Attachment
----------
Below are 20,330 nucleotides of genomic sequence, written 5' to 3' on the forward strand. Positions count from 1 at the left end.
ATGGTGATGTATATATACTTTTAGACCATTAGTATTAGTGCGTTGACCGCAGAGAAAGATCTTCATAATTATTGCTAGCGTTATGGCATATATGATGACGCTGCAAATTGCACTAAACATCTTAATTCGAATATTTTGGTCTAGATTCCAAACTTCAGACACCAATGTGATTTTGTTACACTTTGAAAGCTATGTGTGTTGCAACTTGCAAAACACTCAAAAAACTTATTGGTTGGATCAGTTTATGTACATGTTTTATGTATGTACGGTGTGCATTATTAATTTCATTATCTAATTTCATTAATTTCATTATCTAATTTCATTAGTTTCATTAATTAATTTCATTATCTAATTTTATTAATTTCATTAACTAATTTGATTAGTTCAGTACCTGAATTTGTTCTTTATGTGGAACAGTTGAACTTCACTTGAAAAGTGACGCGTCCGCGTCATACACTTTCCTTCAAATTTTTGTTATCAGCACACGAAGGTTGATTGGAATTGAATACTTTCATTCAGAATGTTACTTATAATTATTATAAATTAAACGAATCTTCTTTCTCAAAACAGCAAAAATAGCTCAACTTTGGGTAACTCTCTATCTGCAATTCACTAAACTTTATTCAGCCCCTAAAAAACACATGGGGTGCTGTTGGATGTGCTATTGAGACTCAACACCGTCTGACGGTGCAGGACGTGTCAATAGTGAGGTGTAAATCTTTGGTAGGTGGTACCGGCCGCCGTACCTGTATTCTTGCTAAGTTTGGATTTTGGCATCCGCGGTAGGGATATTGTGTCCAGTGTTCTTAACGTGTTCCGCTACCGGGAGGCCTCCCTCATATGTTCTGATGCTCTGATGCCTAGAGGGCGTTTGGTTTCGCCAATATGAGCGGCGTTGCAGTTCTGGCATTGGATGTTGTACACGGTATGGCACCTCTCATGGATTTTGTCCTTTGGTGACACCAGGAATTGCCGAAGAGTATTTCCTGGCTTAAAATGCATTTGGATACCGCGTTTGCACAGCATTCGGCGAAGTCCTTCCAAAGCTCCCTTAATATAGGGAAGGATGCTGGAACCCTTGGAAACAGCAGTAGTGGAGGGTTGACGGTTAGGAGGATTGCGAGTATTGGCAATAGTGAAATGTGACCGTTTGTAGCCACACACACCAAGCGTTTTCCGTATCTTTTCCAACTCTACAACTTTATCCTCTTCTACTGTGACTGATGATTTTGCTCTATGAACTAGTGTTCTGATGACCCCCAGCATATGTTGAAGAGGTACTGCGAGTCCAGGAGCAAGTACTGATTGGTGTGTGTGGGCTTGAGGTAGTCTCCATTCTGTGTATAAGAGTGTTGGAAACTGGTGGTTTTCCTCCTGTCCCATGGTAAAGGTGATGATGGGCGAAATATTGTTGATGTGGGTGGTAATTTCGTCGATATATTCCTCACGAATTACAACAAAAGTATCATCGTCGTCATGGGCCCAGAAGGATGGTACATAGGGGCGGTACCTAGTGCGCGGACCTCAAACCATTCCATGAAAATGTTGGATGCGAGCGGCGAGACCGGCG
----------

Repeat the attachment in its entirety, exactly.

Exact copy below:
Below are 20,330 nucleotides of genomic sequence, written 5' to 3' on the forward strand. Positions count from 1 at the left end.
ATGGTGATGTATATATACTTTTAGACCATTAGTATTAGTGCGTTGACCGCAGAGAAAGATCTTCATAATTATTGCTAGCGTTATGGCATATATGATGACGCTGCAAATTGCACTAAACATCTTAATTCGAATATTTTGGTCTAGATTCCAAACTTCAGACACCAATGTGATTTTGTTACACTTTGAAAGCTATGTGTGTTGCAACTTGCAAAACACTCAAAAAACTTATTGGTTGGATCAGTTTATGTACATGTTTTATGTATGTACGGTGTGCATTATTAATTTCATTATCTAATTTCATTAATTTCATTATCTAATTTCATTAGTTTCATTAATTAATTTCATTATCTAATTTTATTAATTTCATTAACTAATTTGATTAGTTCAGTACCTGAATTTGTTCTTTATGTGGAACAGTTGAACTTCACTTGAAAAGTGACGCGTCCGCGTCATACACTTTCCTTCAAATTTTTGTTATCAGCACACGAAGGTTGATTGGAATTGAATACTTTCATTCAGAATGTTACTTATAATTATTATAAATTAAACGAATCTTCTTTCTCAAAACAGCAAAAATAGCTCAACTTTGGGTAACTCTCTATCTGCAATTCACTAAACTTTATTCAGCCCCTAAAAAACACATGGGGTGCTGTTGGATGTGCTATTGAGACTCAACACCGTCTGACGGTGCAGGACGTGTCAATAGTGAGGTGTAAATCTTTGGTAGGTGGTACCGGCCGCCGTACCTGTATTCTTGCTAAGTTTGGATTTTGGCATCCGCGGTAGGGATATTGTGTCCAGTGTTCTTAACGTGTTCCGCTACCGGGAGGCCTCCCTCATATGTTCTGATGCTCTGATGCCTAGAGGGCGTTTGGTTTCGCCAATATGAGCGGCGTTGCAGTTCTGGCATTGGATGTTGTACACGGTATGGCACCTCTCATGGATTTTGTCCTTTGGTGACACCAGGAATTGCCGAAGAGTATTTCCTGGCTTAAAATGCATTTGGATACCGCGTTTGCACAGCATTCGGCGAAGTCCTTCCAAAGCTCCCTTAATATAGGGAAGGATGCTGGAACCCTTGGAAACAGCAGTAGTGGAGGGTTGACGGTTAGGAGGATTGCGAGTATTGGCAATAGTGAAATGTGACCGTTTGTAGCCACACACACCAAGCGTTTTCCGTATCTTTTCCAACTCTACAACTTTATCCTCTTCTACTGTGACTGATGATTTTGCTCTATGAACTAGTGTTCTGATGACCCCCAGCATATGTTGAAGAGGTACTGCGAGTCCAGGAGCAAGTACTGATTGGTGTGTGTGGGCTTGAGGTAGTCTCCATTCTGTGTATAAGAGTGTTGGAAACTGGTGGTTTTCCTCCTGTCCCATGGTAAAGGTGATGATGGGCGAAATATTGTTGATGTGGGTGGTAATTTCGTCGATATATTCCTCACGAATTACAACAAAAGTATCATCGTCGTCATGGGCCCAGAAGGATGGTACATAGGGGCGGTACCTAGTGCGCGGACCTCAAACCATTCCATGAAAATGTTGGATGCGAGCGGCGAGACCGGCG